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ISO 9001, the world's best known and most popular quality management standard, can be implemented quickly with minimal investment. This 5-step guide explains how to get certified in a meaningful way. We reveal how to make ISO easy on you and how to improve your business at the same time.
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To get ISO 9001 certified, your company needs to set up an ISO 9001 compliant quality management system, verify that it's working, and then undergo an audit by a third-party registrar. It seems daunting but don't worry, we are here to help – or do it all for you.
There are a couple different ways to do it. Consider factors like urgency, budget, and staff availability to determine the best implementation approach for your company:
More and more small and midsize businesses choose to set up ISO 9001 in-house using a toolkit. It's inexpensive, quick, and easy even for staff who aren't familiar with ISO 9001. Our comprehensive ISO 9001 Certification Toolkit includes everything you need to get certified in a meaningful – and stress-free – way.
Outsourcing your ISO 9001 certification project to us is the ideal approach if you need quick certification but you cannot assign staff to the project. We'll do all the work and set up an effective ISO system that improves the efficiency of your operations. Our full-service ISO 9001 Certification Service even guarantees successful certification.
Mix the Do-It-Yourself Kit with Consultancy
This is a custom solution that combines both approaches. You'll do the work in-house but hire us for specific tasks such as kick-starting the project, developing a custom implementation plan, setting up specific processes, motivating and engaging difficult managers, or verifying that your ISO system is working. Find out more about this hybrid approach.
The average small company doing it all in-house with our toolkit takes about 6 months to get certified, though 3-4 months are doable. If you have us do it for you, we can get you certified in 2 months, though 1 month is sometimes possible.
There are two distinct costs when it comes to ISO 9001 certification: the setup of the quality management system, and the certification audit by a third-party registrar.
A small business can expect to pay between USD 2,500.00 (Do-It-Yourself) and USD 15,000.00 (Full-Service Consultancy) for the preparation and implementation. The independent registrar charges between USD 1,500.00 and USD 3,000.00 for the certification audit.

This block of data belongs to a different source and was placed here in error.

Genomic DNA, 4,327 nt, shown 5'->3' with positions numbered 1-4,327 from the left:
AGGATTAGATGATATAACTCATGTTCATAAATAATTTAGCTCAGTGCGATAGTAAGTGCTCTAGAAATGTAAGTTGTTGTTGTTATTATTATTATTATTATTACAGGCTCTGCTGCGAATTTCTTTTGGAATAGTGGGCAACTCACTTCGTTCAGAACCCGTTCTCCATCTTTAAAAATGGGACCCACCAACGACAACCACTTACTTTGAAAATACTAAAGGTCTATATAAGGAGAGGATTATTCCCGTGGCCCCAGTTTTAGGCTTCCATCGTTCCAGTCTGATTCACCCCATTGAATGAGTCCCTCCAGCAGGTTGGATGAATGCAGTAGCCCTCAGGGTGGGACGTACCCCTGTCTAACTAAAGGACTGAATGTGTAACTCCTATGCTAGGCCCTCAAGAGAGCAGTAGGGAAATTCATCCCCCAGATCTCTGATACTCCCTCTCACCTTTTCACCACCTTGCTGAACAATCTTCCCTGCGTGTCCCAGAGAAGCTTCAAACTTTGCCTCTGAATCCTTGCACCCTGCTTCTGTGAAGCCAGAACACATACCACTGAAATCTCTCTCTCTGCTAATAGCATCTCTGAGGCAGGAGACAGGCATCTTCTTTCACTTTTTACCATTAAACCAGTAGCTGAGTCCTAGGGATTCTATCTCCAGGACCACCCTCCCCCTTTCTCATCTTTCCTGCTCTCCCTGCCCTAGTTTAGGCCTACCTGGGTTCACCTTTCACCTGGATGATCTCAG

ISO 9001 is often criticized for its bureaucracy and paperwork. But the truth is that inefficiencies are always a result of poor implementation, either by an incompetent consultant or as a result of using an inadequate documentation kit.
ISO 9001 is a generic standard that applies to any company in any industry worldwide. Skillful interpretation of the requirements and adaptation to the specific company are key to success. ISO processes can only be efficient if they are custom made to fit your individual organization – and that's exactly where our unique strength lies.
No matter if you choose our consultancy or the DIY kit, you'll get a custom ISO 9001 system based on simplicity and operational benefits.
Guided toolkit that enables company staff without prior experience to achieve certification.
Efficient / zero bureaucracy
Certification in 3-6 months
USD 2,290.00Learn More
Experienced consultants set up a custom ISO 9001 system for you and guarantee certification.
Efficient / zero bureaucracy
Certification in 1-2 months
From USD 15,000.00Learn More
Mix and match the DIY kit with targeted consultancy to address specific concerns.
Efficient / zero bureaucracy
Certification in 2-6 months
From USD 4,000.00Learn More
Particularly small and midsize companies don't need to make the certification process complicated. Our five certification steps focus on getting things done in a meaningful, yet stress-free, way. The process includes important tasks that are often overlooked, avoids typical mistakes, and skips unnecessary Gantt charts and task force meetings.
The five steps to certification are built into our Do-It-Yourself toolkit and are adhered to by our consultants. Read on to find out what they entail.
Go to Step 1: Preparation
The first step addresses the preparation needed to achieve ISO 9001 certification at your small or midsize company. Don't cut corners during this phase! Preparing well not only affects the immediate success of your certification project but also the sustainability of the quality management system.
No matter how you pursue certification, your company needs an ISO 9001 point person (often called "ISO 9001 Management Representative") who is responsible for achieving and maintaining certification. It's often a quality manager or executive, but could be anybody with sufficient authority to implement and change operational processes. We also recommend that companies with multiple locations apply a decentralized approach and appoint additional local management reps. Done right, you'll gain flexibility and simplicity from this setup.
If you are in charge of getting your company ISO 9001 certified and manage the quality system thereafter, you'll need to be familiar with the ISO 9001:2015 standard, understand its requirements and how to apply them at your own company. You'll also need to be able to plan and execute the certification project.
If you are using a consultant to get certified, you could learn enough by working side-by-side with the expert without getting formal training. Otherwise, smaller companies might prefer an online implementation course, while larger companies with an implementation team benefit most from a remote or on-site custom course that combines training with hands-on implementation activities.